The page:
By SANDY CLARKE
When you think of networking within your industry, what comes to mind? Are you excited? Or do you, like many people, dread the idea of yet another round of,
“So. . . what do you do?”
The traditional view of what it means to network paints a horrifying picture.
The marines of the networking world attend events, armed with their business cards and stories to tell; extroverts thrive in their element, bouncing from conversation to conversation; and shy introverts silently ponder where Dante might have placed such torture in his journey through Hell.
Let’s be honest, networking events are tough for many people. Some might enjoy attending them, but there’s surely good reason for the countless, “How to survive a networking event” articles out there.
One of the main reasons that so many find networking to be stressful is because it feels like we’re supposed to “sell ourselves” in an effort to gain something of worth from others, all the while being stuck in a contrived environment that’s ostensibly relaxed and super friendly.
I first came across the name Adam Rifkin while reading Wharton professor Adam Grant’s excellent book, Give and Take.
You might not have heard of Rifkin either, and yet he’s a master networker. Reading his story has the bizarre effect of putting networking in the most positive light for those who shudder at the thought of it. (I should know – I’m one of those people.)
Connect by paying forward
Rifkin is a co-founder and chief executive officer of PandaWhale, an “online community of interesting things and people”. In Grant’s book, Rifkin is painted as a staunch giver – he has helped numerous people, made connections, shared knowledge, offered advice and much more. . .with absolutely zero expectation of being helped, in turn. He gives because it helps others and it feels good to give.
The “five-minute favour” is a concept created by Rifkin after he benefited personally from givers in Silicon Valley.
This mindset, driven by the desire to pay it forward, is about helping others whenever you can, wherever possible. But a key reason for Rifkin’s success and happiness – and one of the reasons he’s so highly sought after – is down to his sincerity in making connections.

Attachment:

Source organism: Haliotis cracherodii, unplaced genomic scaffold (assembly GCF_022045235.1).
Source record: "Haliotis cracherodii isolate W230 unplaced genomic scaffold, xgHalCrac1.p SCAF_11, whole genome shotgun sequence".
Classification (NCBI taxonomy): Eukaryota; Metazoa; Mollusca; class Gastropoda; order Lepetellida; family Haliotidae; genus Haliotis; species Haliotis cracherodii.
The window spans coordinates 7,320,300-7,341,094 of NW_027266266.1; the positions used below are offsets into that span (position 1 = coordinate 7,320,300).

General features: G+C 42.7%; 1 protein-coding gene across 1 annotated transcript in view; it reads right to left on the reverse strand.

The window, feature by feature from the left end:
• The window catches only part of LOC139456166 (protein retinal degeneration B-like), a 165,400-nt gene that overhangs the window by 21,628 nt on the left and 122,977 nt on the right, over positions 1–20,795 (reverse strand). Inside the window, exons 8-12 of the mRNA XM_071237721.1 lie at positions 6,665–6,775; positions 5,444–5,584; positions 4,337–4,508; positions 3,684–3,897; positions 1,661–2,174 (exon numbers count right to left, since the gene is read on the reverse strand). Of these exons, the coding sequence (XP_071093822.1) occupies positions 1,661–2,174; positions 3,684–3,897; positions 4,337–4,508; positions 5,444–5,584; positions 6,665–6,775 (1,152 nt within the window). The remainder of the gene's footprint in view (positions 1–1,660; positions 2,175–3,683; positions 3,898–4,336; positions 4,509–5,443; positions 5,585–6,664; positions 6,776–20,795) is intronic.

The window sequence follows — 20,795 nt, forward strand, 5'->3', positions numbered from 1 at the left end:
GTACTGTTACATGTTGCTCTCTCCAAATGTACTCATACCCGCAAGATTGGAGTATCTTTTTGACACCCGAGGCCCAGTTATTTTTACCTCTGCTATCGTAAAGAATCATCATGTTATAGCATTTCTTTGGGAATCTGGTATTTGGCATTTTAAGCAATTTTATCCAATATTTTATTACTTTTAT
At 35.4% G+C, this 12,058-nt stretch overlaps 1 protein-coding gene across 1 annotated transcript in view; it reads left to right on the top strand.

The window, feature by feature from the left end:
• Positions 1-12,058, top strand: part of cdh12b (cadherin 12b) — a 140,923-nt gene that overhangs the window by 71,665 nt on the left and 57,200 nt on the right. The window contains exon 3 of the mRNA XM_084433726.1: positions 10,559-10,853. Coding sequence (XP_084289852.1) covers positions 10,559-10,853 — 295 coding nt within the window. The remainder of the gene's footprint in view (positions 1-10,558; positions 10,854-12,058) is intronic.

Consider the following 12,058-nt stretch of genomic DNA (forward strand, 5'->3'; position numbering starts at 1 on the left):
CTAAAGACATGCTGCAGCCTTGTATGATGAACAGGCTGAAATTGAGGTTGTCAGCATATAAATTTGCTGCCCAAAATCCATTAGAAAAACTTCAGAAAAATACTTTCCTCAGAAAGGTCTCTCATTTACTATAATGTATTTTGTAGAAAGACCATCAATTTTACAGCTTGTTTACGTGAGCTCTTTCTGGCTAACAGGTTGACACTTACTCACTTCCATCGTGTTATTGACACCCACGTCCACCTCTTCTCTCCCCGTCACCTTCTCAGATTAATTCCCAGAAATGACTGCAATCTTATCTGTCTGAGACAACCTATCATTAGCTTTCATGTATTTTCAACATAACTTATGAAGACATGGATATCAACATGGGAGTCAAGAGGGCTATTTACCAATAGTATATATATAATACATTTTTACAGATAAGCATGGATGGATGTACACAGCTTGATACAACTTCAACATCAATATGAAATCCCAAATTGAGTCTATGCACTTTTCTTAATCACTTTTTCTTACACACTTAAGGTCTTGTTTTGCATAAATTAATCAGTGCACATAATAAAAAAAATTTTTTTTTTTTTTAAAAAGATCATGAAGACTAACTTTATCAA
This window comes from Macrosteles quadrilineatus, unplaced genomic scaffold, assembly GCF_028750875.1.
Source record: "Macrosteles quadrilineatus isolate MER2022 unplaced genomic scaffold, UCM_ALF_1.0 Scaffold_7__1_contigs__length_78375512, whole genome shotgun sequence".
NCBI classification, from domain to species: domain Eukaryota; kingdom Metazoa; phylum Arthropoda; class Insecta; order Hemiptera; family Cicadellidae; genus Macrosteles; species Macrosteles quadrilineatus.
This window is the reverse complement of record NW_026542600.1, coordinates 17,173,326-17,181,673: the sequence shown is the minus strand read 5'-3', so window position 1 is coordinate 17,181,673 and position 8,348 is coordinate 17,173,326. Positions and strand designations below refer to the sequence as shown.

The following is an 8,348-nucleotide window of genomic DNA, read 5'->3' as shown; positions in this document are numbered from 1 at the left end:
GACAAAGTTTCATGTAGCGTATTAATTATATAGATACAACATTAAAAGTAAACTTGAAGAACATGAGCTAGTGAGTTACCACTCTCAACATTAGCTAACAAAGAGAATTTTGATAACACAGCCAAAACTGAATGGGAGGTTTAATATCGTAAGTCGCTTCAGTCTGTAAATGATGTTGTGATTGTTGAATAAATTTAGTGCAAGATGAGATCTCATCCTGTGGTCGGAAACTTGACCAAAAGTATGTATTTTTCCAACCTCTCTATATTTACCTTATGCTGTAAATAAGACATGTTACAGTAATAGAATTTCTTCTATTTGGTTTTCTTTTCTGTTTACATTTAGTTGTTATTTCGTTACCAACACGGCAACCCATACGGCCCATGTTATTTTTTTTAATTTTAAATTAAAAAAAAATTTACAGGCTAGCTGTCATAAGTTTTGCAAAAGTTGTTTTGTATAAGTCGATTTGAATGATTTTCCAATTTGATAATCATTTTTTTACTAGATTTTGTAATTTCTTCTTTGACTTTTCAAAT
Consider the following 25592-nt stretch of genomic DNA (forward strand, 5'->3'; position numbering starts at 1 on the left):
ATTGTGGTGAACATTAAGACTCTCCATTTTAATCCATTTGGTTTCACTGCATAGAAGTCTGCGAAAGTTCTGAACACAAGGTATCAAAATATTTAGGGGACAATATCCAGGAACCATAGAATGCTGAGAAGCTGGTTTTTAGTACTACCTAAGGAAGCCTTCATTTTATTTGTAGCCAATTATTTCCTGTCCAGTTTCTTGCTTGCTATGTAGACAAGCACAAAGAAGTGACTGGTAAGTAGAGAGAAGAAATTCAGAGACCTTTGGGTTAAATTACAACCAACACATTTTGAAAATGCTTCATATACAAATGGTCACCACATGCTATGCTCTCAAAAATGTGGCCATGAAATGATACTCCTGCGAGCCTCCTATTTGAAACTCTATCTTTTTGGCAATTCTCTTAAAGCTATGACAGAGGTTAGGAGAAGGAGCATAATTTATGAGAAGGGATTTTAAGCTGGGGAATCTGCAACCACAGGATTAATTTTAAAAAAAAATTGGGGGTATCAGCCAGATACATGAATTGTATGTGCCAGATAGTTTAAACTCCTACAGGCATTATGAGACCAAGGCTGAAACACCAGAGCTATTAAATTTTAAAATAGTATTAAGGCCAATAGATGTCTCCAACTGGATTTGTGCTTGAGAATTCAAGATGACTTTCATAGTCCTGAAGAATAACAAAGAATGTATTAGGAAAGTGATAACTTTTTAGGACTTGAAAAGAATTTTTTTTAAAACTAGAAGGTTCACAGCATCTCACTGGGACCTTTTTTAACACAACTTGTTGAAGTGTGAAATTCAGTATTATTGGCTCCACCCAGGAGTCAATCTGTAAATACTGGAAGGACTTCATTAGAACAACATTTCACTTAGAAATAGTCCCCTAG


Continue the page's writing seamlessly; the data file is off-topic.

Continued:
For example, many people on the professional networking site, LinkedIn, will spend hours hitting the “connect” button to grow their network and increase their numbers – but does that really constitute developing a network? Of course not, it’s just adding names to a list in order to boost the perceived social value.
It’s much better, advises Rifkin, to connect with one person per day on LinkedIn who is relevant to your field of interest, and to make the effort to offer your help to them in whatever way you can.
This might grow the numbers at a much slower rate, but it’ll increase the number of genuine connections who might benefit from what we have to offer, and we might benefit in turn from them in future. In fact, it’s almost guaranteed that those who give sincerely get back much more in return.
When we reframe networking in this way (i.e. from trying to get something to offering our services) not only does it become more palatable, it delivers a greater sense of value – we’re giving rather than taking, forming connections, rather than forcing business cards into people’s hands.
Identify common passions
Instead of a tired, “So. . .what do you do?” we can ask questions such as, “What are you passionate about in your line of work?” “What sort of challenges do you face?” “What would help you realise your vision sooner rather than later?”
Using these kinds of questions encourages an open-ended conversation to flow, where we can put Rifkin’s five-minute favour into practice. In asking about challenges, we might be able to share some knowledge that shines a light on the problem.
If a certain skill is required to help push towards a vision, perhaps we have a friend in mind who could provide their services. Asking about someone’s passion offers them the chance to talk about what really excites them, while we actively listen to their ideas.
All of the above interactions centre on our efforts to benefit others. Many of us dislike the idea of selling ourselves because it feels uncomfortable to think we might be using others. Networking, we might think, is a pretence, it’s an act.
We need people to get ahead, so I might as well grit my teeth, drink cheap wine, laugh at the jokes, and hope at least one of my business cards avoids being thrown in the bin. Taken like this, it’s no wonder networking leaves a bad taste in the mouths of some.
However, by focusing on establishing real connections, by constantly looking to be of service to others, we’ll be much better placed to form some strong relationships within our community and will feel happier for it.
Will some people take advantage of our kindness? Sure. But giving without condition means to avoid thinking in that way, and of course we can always avoid those who blatantly try to take advantage.
But as Grant and Rifkin have shown, those who give more are much more likely to be successful, well-connected, and happy in their careers than those who play the numbers game.
Sandy is a freelance writer who is always inspired by stories of those who give without expectation. To connect with Sandy, you can follow him on Twitter @RealSClarke